Little Simz- Stillness in Wonderland: Album Review

Got some reviews to catch up on from December. Hoping to return to roughly 20 a month (a true pipe dream) for 2017.

Little Simz isn’t one to drown you in overly complex themes and metaphors.  After another year garnering more attention and touring uncharted territory, Simz found a minute to jump in the studio and reflect on it all.  Stillness in Wonderland is straight forward.  A few simple parallels between the rigorous touring lifestyle and Alice’s wonderland guide the rapper through a collection of different moods ranging from frustrating self-doubt to heart wrenching loneliness and even boisterous confidence.  The relative transparency of the work doesn’t detract from Simz’s talents, however.  Rather than deeming herself a conscious rapper with endless bars of introspection, Simz favors the three-minute pop format with infectious hooks and quick-witted bars having equal weight in her songs.  The album feels refreshing.  It’s both a quick, fun listen and a thoughtful depiction of Simz’s life.

Simz first addresses the idea of doing right by her people.  While she’s out in the world getting recognition, she wonders how her influence could fix the issues that her people face at home.  Her self-confidence wilts at the idea of the icons she must follow: “We’re running out of legends/I know they look from the heavens down on me/I can’t let them down” while Chronixx wonders about the place of activism in contemporary society: “And so many people trying to be an activist in society/These days what we really need is active spirituality.”  The droning darkness of the track matches the inner turmoil that both artists face.  Next we get a glimpse at the Cheshire’s Interlude series, which becomes reoccurring.  As is true with Alice in Wonderland, the Cheshire character offers guidance, sometimes relatively helpful and other times more dangerous.

The first two tracks frame the project well, introducing the general themes, but “Doorways and Trust Issues” is the first clear standout track.  Beginning with fun, carefree lines: “This is how it’s supposed to be/When it’s 30 plus degrees/Riding with the windows down/Oooo just so you can see me in it” and “Haters are forever mad, I just laugh, then hit the dab,” the song quickly shifts focus to Simz’s constant battle with trust issues as she grows as an artist and reaches into different social circles.  The struggle is deepened a bit by Simz’s disconnect with her hometown, “I don’t belong anywhere, not even my own town,” which leaves her with nowhere to turn as she also doesn’t “trust anyone apart from who [she] came with.”  Sonically, the song showcases Simz’s talent for collaging various ideas together cohesively.  The listener gets a taste of quick tempo verse before a half sung pre-chorus.  Then they’re thrust into a contrasting spacey section where Simz spills her guts over longing trumpet melodies.  It’s clear that Simz has spent considerable amount of time developing her songwriting since the mixtape days.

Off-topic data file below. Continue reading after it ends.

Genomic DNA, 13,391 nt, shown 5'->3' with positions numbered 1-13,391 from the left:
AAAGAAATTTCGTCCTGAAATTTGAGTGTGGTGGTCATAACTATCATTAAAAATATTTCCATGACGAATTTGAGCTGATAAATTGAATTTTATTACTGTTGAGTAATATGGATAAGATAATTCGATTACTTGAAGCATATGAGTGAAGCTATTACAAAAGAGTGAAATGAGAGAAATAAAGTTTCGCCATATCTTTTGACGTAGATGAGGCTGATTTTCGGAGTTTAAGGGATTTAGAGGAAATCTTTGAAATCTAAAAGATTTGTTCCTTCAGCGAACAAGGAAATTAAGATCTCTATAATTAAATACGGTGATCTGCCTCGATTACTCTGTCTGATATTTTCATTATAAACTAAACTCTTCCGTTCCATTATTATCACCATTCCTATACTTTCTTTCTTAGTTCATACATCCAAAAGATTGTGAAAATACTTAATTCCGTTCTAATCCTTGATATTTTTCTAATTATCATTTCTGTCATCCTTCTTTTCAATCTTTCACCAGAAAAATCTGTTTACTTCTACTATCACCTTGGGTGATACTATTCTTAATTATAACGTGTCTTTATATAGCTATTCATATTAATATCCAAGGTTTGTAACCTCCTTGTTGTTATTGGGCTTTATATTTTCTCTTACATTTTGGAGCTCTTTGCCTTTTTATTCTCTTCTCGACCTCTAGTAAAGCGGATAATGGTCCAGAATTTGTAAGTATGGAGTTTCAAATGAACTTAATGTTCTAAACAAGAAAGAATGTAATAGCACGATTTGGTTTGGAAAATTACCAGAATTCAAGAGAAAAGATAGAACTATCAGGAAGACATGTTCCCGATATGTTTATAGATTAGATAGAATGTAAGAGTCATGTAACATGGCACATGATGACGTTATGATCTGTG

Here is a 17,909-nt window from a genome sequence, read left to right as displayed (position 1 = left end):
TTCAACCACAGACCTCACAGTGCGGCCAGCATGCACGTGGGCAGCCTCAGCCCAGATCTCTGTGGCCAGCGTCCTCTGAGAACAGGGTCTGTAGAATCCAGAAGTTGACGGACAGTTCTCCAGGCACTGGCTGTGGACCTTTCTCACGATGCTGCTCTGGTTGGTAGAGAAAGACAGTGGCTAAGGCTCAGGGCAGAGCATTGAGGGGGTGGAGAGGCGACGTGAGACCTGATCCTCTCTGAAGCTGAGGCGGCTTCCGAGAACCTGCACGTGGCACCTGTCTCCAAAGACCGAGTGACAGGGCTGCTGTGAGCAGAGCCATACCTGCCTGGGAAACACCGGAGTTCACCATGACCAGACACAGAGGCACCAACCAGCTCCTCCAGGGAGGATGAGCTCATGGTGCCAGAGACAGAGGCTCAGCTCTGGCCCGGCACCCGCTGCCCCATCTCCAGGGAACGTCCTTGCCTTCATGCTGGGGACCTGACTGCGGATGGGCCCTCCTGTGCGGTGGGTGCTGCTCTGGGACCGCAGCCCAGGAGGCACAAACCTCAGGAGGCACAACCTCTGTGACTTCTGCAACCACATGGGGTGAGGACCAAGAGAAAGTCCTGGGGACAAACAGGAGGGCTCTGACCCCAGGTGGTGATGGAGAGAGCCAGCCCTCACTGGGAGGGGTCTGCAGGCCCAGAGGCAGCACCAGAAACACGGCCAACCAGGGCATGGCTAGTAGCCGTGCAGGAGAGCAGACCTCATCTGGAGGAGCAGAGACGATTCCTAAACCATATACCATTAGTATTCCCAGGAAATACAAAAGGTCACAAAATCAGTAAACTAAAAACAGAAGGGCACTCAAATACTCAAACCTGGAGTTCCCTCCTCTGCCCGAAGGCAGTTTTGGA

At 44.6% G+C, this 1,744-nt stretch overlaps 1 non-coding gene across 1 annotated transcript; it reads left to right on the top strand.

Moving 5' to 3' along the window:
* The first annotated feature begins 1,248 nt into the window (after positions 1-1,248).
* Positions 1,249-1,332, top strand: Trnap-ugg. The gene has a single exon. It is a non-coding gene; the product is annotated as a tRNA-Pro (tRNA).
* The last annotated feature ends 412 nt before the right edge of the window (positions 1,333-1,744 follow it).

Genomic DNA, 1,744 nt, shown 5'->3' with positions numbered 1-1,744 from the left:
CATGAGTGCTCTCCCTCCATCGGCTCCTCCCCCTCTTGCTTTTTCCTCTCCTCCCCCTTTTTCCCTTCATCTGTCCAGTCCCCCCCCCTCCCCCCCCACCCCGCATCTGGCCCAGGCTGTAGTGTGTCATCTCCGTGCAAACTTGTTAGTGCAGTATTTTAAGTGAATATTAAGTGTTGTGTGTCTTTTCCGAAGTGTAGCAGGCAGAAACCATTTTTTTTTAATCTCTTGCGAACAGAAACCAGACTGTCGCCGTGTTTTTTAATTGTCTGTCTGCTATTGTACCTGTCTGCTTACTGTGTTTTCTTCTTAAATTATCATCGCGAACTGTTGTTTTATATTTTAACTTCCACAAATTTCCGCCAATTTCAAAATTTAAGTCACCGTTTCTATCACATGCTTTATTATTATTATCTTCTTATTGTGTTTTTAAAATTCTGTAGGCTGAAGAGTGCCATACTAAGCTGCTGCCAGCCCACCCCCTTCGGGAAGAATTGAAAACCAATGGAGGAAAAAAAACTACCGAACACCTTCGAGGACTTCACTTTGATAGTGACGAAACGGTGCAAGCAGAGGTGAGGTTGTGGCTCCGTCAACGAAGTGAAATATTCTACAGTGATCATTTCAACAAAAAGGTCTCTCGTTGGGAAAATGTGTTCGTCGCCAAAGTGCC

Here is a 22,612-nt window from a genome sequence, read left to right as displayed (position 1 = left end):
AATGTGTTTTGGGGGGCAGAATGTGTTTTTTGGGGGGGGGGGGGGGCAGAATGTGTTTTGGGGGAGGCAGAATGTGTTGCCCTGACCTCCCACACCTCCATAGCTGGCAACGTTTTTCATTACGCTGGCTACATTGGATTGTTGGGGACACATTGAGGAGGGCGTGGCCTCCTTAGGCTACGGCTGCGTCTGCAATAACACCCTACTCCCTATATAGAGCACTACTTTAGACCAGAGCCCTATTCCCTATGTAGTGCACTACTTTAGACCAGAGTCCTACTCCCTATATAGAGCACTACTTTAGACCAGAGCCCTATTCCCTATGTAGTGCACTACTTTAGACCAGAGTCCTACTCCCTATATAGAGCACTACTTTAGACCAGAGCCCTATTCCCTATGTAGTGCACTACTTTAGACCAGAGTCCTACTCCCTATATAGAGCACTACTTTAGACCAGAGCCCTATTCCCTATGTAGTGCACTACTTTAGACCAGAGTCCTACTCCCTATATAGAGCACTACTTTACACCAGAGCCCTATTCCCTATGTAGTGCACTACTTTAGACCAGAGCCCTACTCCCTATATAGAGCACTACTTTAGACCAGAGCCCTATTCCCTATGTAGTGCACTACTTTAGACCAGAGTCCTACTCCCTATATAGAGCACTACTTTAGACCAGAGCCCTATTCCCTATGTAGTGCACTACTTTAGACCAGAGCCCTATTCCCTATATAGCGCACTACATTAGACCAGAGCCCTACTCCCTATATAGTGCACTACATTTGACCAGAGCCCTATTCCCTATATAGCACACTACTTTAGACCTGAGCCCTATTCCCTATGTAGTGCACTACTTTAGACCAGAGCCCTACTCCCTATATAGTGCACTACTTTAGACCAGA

Following Simz’s “about a girl” tune “Her” and the somewhat lackluster “One in Rotation/Wide Awake,” the album picks up with a pair of punching singles.  “Shotgun” is a sunburst summer tune with a fun, boom-bap beat for Simz to play with and a true ear worm hook supplied by Syd.  “Picture Perfect’s” Avalanches-influenced cartoon beat compliments one of the more savage string of rhymes on the project.  Simz still gets a bit heavier for lines like “might just bag your bitch” and “got bodies in bags and shit” for the relentless “King of Hearts” and “Bad to the Bone” tunes.  Thematically, the work has entered a much different atmosphere from the hesitant opening numbers.  Under the guidance of the “white rabbit,” Simz is exposed to the riskier side of the “wonderland” touring lifestyle, giving her much more confidence.  Still—judging by the rather direct DMT reference on “Picture Perfect”—she seems to be masking her problems.  Simz unravels a bit on “Poison Ivy,” where she weaves a tale about a toxic relationship that she can’t get away from—maybe a metaphor for the lifestyle she’s been exposed to—and the whole album seems to come full circle on “Low Tides.”

There’s something about “Low Tides” that deems it the biggest tune on the record.  This is where Little Simz comes to terms with the fact that she can’t muscle through her mental health issues.  Her voice nears its breaking point with every “I don’t even wanna be here” screamed into the mirror at each hook, giving urgency and impact to the situation.  Absent of some of Simz’s collaging songwriting strategies in the more pop-formatted tunes, “Low Tides” rides a heavy, dark wave.

Stillness in Wonderland flows nicely with plenty of radio-worthy singles, and dance-able beats.  As far as the narrative goes, it’s not something that should bring you to tears or alter your world view, but Simz is crafting singles without sacrificing her vivid storytelling and moving emotional awareness.  Also, these tunes are not simple alternating hooks and verses; Simz manages to meld many different pieces cohesively into the pop tunes making for an unpredictable, but palatable listening experience.  More growth is to be expected in the future, but, musically speaking, Simz is in a great place right now.

-Donovan Burtan


hear/purchase this project here:


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